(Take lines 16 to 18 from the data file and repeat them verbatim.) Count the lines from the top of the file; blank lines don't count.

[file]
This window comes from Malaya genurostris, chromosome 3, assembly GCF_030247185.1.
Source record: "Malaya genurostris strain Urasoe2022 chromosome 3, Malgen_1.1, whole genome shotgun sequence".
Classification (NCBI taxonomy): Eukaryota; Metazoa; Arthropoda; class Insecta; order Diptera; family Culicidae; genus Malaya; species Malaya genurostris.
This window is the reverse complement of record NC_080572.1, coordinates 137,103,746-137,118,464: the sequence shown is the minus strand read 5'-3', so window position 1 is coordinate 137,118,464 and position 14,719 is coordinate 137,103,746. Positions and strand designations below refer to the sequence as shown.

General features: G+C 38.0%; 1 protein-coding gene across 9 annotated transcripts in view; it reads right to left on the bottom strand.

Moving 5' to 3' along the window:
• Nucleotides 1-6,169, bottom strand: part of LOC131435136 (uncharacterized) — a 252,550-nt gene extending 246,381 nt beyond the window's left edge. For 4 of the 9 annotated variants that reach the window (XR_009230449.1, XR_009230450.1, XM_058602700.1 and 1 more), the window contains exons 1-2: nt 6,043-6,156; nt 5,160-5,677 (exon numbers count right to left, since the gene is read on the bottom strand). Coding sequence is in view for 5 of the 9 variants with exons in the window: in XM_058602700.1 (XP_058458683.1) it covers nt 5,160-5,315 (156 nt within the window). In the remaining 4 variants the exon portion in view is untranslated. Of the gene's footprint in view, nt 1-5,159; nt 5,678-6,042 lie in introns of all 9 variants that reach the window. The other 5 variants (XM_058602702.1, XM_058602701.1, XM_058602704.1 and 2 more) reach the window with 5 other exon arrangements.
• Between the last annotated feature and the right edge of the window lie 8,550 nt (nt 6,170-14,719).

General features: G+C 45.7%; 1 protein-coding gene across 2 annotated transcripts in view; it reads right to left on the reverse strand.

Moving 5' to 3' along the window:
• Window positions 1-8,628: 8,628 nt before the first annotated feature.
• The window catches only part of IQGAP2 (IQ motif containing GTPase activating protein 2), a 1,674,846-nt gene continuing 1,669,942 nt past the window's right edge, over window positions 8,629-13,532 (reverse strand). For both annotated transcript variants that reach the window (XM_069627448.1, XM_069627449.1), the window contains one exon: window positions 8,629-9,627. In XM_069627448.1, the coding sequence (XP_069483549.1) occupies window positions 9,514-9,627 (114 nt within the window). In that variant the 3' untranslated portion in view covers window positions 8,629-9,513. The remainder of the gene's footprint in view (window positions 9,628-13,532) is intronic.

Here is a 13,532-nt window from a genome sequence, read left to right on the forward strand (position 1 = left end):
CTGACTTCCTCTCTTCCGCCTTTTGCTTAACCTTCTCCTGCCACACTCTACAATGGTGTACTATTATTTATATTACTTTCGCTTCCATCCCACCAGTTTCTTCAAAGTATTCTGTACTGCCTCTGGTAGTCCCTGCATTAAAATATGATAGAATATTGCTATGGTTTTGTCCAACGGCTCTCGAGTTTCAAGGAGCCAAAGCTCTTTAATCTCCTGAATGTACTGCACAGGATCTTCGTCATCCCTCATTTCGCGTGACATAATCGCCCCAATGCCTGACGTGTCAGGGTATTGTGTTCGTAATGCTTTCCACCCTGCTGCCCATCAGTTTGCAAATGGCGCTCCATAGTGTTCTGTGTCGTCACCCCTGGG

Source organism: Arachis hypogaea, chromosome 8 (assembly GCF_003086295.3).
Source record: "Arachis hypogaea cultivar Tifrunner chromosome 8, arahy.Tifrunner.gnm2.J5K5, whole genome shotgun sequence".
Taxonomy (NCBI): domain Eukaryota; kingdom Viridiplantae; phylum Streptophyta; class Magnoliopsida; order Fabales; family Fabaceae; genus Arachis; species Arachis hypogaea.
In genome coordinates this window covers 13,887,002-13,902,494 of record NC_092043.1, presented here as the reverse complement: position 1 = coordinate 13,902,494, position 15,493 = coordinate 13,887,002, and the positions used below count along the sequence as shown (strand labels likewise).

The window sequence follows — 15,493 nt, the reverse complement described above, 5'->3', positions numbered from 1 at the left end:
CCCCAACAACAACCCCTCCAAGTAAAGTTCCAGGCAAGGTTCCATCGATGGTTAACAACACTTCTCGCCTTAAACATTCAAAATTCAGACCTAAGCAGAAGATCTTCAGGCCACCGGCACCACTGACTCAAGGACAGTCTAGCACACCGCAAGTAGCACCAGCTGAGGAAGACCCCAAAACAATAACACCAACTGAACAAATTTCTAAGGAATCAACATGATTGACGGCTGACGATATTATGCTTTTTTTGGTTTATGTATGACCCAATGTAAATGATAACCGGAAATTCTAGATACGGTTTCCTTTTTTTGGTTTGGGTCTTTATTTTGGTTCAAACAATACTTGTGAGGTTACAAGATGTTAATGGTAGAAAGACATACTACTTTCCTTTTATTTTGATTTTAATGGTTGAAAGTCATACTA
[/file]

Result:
Source record: "Arachis hypogaea cultivar Tifrunner chromosome 8, arahy.Tifrunner.gnm2.J5K5, whole genome shotgun sequence".
Taxonomy (NCBI): domain Eukaryota; kingdom Viridiplantae; phylum Streptophyta; class Magnoliopsida; order Fabales; family Fabaceae; genus Arachis; species Arachis hypogaea.
In genome coordinates this window covers 13,887,002-13,902,494 of record NC_092043.1, presented here as the reverse complement: position 1 = coordinate 13,902,494, position 15,493 = coordinate 13,887,002, and the positions used below count along the sequence as shown (strand labels likewise).